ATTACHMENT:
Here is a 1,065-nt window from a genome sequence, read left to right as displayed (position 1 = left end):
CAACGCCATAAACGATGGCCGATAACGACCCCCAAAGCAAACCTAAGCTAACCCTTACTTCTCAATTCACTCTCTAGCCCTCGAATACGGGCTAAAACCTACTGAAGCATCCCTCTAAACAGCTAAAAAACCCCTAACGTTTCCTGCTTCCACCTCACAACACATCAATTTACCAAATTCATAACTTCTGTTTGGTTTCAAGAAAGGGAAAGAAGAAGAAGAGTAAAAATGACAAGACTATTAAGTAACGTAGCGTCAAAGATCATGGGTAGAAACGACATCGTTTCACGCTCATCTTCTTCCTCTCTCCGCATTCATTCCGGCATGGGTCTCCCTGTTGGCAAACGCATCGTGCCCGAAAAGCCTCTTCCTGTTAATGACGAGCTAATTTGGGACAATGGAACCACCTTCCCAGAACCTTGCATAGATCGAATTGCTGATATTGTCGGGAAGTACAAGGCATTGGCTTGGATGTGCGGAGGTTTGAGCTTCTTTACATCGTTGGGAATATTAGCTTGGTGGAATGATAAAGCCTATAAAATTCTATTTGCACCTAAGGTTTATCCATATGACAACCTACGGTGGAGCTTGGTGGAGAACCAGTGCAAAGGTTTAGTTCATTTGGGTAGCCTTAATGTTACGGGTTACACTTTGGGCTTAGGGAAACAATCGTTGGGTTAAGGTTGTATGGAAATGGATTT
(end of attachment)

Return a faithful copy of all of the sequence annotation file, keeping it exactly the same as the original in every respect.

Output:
Here is a 1,065-nt window from a genome sequence, read left to right as displayed (position 1 = left end):
CAACGCCATAAACGATGGCCGATAACGACCCCCAAAGCAAACCTAAGCTAACCCTTACTTCTCAATTCACTCTCTAGCCCTCGAATACGGGCTAAAACCTACTGAAGCATCCCTCTAAACAGCTAAAAAACCCCTAACGTTTCCTGCTTCCACCTCACAACACATCAATTTACCAAATTCATAACTTCTGTTTGGTTTCAAGAAAGGGAAAGAAGAAGAAGAGTAAAAATGACAAGACTATTAAGTAACGTAGCGTCAAAGATCATGGGTAGAAACGACATCGTTTCACGCTCATCTTCTTCCTCTCTCCGCATTCATTCCGGCATGGGTCTCCCTGTTGGCAAACGCATCGTGCCCGAAAAGCCTCTTCCTGTTAATGACGAGCTAATTTGGGACAATGGAACCACCTTCCCAGAACCTTGCATAGATCGAATTGCTGATATTGTCGGGAAGTACAAGGCATTGGCTTGGATGTGCGGAGGTTTGAGCTTCTTTACATCGTTGGGAATATTAGCTTGGTGGAATGATAAAGCCTATAAAATTCTATTTGCACCTAAGGTTTATCCATATGACAACCTACGGTGGAGCTTGGTGGAGAACCAGTGCAAAGGTTTAGTTCATTTGGGTAGCCTTAATGTTACGGGTTACACTTTGGGCTTAGGGAAACAATCGTTGGGTTAAGGTTGTATGGAAATGGATTT